Premises liability establishes your responsibility as a property owner if anyone is injured on your land. Generally, if someone is injured on your property they must be able to show that you were negligent or that you should have known your property was not safe.
If someone is injured on your property they must prove that you knew, or should have known, about the unsafe conditions and failed to act. However, depending on the status of the visitor, you may not be responsible for their injuries.
How is visitor status determined?
Some states hold you responsible for any injuries that occurred on your property, regardless of the visitor’s relationship to you. Other states, including New Jersey, limit your responsibility based on the visitor’s status. New Jersey has three visitor status categories, including:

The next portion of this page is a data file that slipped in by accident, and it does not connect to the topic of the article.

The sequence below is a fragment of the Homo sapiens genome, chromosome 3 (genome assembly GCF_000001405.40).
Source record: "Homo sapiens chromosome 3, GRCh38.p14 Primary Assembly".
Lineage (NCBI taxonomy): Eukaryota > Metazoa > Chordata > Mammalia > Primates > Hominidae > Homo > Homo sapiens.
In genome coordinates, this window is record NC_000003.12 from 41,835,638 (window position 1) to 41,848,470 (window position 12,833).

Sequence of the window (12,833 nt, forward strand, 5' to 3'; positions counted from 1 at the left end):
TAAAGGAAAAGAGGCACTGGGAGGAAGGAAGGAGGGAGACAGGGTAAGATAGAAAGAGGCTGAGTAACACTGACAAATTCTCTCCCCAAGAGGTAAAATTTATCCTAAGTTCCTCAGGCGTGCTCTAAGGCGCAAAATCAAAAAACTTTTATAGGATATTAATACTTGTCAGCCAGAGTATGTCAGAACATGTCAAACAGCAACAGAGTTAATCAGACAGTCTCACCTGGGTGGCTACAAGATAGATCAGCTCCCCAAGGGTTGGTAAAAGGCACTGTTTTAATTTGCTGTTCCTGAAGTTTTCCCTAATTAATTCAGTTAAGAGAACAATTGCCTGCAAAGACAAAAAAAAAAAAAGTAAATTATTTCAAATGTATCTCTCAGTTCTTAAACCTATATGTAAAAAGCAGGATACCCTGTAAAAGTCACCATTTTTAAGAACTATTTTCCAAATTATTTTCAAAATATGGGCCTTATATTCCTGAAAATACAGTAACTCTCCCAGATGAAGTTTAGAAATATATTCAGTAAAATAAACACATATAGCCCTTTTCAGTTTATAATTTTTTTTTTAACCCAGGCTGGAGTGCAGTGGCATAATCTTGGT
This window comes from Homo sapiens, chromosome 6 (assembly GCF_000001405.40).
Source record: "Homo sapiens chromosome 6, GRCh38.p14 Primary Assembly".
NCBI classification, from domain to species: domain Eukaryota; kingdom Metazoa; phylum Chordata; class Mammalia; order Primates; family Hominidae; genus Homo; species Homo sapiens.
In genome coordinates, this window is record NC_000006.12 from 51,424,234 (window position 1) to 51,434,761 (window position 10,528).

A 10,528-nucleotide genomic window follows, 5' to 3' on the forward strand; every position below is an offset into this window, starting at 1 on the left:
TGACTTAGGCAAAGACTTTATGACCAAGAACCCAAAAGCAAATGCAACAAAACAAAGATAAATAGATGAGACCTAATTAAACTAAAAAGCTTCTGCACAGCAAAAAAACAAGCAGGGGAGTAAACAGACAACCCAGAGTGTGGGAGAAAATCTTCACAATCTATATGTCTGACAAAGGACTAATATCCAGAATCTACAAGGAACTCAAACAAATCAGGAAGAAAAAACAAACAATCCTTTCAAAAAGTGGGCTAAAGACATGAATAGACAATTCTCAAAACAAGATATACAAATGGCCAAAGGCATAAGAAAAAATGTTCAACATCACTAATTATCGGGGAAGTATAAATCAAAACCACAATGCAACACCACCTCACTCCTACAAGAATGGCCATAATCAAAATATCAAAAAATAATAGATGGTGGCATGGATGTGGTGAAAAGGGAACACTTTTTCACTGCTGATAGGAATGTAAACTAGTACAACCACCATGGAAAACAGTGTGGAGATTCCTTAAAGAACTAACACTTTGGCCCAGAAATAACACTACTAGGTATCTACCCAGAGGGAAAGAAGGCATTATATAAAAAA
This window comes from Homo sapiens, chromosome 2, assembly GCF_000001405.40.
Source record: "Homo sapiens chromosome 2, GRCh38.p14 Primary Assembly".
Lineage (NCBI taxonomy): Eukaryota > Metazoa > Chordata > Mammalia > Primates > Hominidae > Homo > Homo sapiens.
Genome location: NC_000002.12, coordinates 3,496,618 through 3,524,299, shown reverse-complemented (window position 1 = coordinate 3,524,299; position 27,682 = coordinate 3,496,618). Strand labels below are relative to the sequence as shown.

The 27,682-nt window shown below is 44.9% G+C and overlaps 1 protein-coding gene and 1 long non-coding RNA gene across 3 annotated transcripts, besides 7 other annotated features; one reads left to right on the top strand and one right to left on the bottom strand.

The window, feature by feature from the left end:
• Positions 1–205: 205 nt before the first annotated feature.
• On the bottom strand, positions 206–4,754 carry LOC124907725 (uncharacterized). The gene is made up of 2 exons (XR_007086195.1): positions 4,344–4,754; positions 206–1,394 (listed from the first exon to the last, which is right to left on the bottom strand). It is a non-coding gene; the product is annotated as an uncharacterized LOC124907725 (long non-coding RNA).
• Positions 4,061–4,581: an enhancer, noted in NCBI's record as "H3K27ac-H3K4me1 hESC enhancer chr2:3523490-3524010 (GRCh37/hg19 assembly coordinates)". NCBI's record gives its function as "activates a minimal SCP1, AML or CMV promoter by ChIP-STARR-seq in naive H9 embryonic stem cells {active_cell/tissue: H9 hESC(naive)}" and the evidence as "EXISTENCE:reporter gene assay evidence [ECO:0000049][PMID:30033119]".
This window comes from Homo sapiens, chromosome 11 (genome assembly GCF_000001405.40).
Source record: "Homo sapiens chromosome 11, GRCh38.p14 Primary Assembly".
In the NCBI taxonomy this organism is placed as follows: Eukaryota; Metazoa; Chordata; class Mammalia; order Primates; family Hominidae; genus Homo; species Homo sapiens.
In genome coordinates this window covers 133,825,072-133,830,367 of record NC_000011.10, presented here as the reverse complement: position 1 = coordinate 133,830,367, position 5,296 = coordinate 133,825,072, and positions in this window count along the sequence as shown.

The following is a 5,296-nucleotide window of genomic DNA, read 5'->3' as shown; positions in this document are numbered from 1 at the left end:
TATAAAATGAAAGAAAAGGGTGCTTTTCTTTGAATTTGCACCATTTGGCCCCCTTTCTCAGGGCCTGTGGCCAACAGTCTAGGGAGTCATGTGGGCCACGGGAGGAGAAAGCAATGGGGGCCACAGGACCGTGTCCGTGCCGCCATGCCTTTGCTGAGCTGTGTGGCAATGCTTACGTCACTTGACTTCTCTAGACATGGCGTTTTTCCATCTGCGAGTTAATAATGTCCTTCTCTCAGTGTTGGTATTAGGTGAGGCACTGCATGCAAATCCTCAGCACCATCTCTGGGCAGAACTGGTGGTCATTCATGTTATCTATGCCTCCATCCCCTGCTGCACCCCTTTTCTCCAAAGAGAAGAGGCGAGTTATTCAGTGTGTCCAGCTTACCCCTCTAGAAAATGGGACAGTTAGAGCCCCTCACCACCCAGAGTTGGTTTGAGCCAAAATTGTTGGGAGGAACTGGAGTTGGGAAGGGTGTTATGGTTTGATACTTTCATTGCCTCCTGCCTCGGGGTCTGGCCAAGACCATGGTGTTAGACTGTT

- Invitees: If you have permitted someone to enter your home, they will fall into this category. You have a legal duty to maintain a safe environment if you invite someone on your property
- Licensees: Licensees also have your permission to be on your property, though they are usually entering your property for a job such as a landscaper. You have less liability with a licensee on your property, but you may want to notify them of any unsafe areas to avoid a potential injury.
- Trespassers: If somebody enters your property without your knowledge or permission, you generally will not be held liable for their injuries.
The status of a visitor is crucial to determining liability. In New Jersey, if you cannot prove visitor’s status, the court will apply a balancing test to establish liability.
Defining the visitor’s status can be complicated. The laws differ from state to state and some guests may not fit in one category. You might want to speak with a New Jersey premises liability lawyer if someone was injured on your property.